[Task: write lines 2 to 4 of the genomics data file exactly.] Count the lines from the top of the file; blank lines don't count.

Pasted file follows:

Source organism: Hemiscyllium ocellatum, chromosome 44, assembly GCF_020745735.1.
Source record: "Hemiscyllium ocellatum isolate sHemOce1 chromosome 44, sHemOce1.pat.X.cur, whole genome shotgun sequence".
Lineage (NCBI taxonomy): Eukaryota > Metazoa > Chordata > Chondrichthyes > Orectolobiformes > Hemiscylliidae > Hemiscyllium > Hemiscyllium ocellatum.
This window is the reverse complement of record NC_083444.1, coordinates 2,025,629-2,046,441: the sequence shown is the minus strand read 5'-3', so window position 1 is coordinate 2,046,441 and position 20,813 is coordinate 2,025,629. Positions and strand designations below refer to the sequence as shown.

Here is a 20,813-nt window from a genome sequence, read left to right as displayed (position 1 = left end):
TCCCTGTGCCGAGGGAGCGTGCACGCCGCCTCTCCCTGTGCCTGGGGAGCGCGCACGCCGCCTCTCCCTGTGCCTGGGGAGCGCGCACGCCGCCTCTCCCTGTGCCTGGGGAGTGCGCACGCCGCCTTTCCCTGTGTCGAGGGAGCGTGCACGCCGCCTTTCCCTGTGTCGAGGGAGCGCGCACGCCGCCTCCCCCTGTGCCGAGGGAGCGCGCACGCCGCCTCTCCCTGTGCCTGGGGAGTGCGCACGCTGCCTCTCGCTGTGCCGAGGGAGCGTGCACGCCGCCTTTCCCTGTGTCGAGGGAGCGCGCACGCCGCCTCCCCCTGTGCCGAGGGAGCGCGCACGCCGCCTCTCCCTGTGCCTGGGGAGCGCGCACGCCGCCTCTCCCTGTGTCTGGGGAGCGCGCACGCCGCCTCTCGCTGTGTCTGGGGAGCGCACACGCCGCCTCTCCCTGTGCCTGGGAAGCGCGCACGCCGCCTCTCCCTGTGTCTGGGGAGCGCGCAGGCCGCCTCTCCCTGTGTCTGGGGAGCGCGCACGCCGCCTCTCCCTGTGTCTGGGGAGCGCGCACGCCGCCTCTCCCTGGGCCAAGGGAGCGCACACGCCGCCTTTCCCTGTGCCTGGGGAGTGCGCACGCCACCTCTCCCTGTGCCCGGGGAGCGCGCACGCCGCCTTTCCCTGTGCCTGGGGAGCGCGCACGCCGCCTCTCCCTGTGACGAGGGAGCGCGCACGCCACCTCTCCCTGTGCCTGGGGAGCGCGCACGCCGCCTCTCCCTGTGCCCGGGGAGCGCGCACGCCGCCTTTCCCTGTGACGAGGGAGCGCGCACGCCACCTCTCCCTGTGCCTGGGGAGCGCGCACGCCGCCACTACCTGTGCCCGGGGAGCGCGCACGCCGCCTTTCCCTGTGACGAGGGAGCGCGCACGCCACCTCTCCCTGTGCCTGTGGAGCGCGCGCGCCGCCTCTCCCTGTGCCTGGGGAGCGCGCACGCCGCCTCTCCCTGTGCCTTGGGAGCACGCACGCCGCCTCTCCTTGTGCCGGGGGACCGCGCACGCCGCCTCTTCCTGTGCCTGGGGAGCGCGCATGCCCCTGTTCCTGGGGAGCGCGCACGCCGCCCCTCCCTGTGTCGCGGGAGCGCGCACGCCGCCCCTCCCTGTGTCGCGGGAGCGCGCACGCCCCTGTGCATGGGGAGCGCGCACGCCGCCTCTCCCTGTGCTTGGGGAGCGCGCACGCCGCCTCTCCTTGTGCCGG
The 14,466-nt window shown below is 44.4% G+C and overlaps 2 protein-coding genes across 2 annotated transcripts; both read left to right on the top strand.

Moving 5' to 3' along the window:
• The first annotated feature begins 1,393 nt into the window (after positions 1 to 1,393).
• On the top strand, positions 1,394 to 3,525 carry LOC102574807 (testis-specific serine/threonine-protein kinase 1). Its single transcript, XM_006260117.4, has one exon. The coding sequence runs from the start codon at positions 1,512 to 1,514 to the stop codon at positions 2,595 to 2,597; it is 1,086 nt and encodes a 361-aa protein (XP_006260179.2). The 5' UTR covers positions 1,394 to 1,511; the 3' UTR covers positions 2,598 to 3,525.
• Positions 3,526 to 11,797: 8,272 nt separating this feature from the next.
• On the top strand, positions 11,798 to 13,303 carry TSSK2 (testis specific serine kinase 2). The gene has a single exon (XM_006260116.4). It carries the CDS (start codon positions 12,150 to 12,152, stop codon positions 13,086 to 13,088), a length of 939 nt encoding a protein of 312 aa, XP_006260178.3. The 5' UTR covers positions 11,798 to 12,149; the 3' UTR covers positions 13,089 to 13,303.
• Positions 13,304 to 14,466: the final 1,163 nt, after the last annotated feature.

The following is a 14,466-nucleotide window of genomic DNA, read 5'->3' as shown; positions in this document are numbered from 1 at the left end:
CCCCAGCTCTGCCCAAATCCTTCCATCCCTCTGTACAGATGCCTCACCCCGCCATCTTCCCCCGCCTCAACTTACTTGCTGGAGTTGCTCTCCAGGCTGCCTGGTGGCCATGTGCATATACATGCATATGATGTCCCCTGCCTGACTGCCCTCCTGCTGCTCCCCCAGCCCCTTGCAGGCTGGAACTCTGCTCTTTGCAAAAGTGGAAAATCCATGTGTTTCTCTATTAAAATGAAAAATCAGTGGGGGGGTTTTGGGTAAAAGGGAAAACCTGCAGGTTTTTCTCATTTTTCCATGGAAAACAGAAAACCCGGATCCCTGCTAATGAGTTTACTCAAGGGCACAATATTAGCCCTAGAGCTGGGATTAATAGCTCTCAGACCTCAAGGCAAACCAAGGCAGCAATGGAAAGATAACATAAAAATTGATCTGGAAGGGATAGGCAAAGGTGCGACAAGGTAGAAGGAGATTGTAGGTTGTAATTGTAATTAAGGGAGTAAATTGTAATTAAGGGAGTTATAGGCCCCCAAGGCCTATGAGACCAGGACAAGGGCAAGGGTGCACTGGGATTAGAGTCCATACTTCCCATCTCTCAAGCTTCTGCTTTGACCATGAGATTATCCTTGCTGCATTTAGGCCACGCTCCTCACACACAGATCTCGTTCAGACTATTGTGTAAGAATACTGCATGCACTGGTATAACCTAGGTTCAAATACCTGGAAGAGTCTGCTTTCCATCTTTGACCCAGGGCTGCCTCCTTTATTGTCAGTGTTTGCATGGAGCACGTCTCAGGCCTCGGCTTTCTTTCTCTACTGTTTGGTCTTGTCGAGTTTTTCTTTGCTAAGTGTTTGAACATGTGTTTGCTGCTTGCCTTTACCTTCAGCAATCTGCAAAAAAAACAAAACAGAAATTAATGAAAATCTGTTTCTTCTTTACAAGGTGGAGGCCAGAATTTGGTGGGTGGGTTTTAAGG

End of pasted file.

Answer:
Source record: "Hemiscyllium ocellatum isolate sHemOce1 chromosome 44, sHemOce1.pat.X.cur, whole genome shotgun sequence".
Lineage (NCBI taxonomy): Eukaryota > Metazoa > Chordata > Chondrichthyes > Orectolobiformes > Hemiscylliidae > Hemiscyllium > Hemiscyllium ocellatum.
This window is the reverse complement of record NC_083444.1, coordinates 2,025,629-2,046,441: the sequence shown is the minus strand read 5'-3', so window position 1 is coordinate 2,046,441 and position 20,813 is coordinate 2,025,629. Positions and strand designations below refer to the sequence as shown.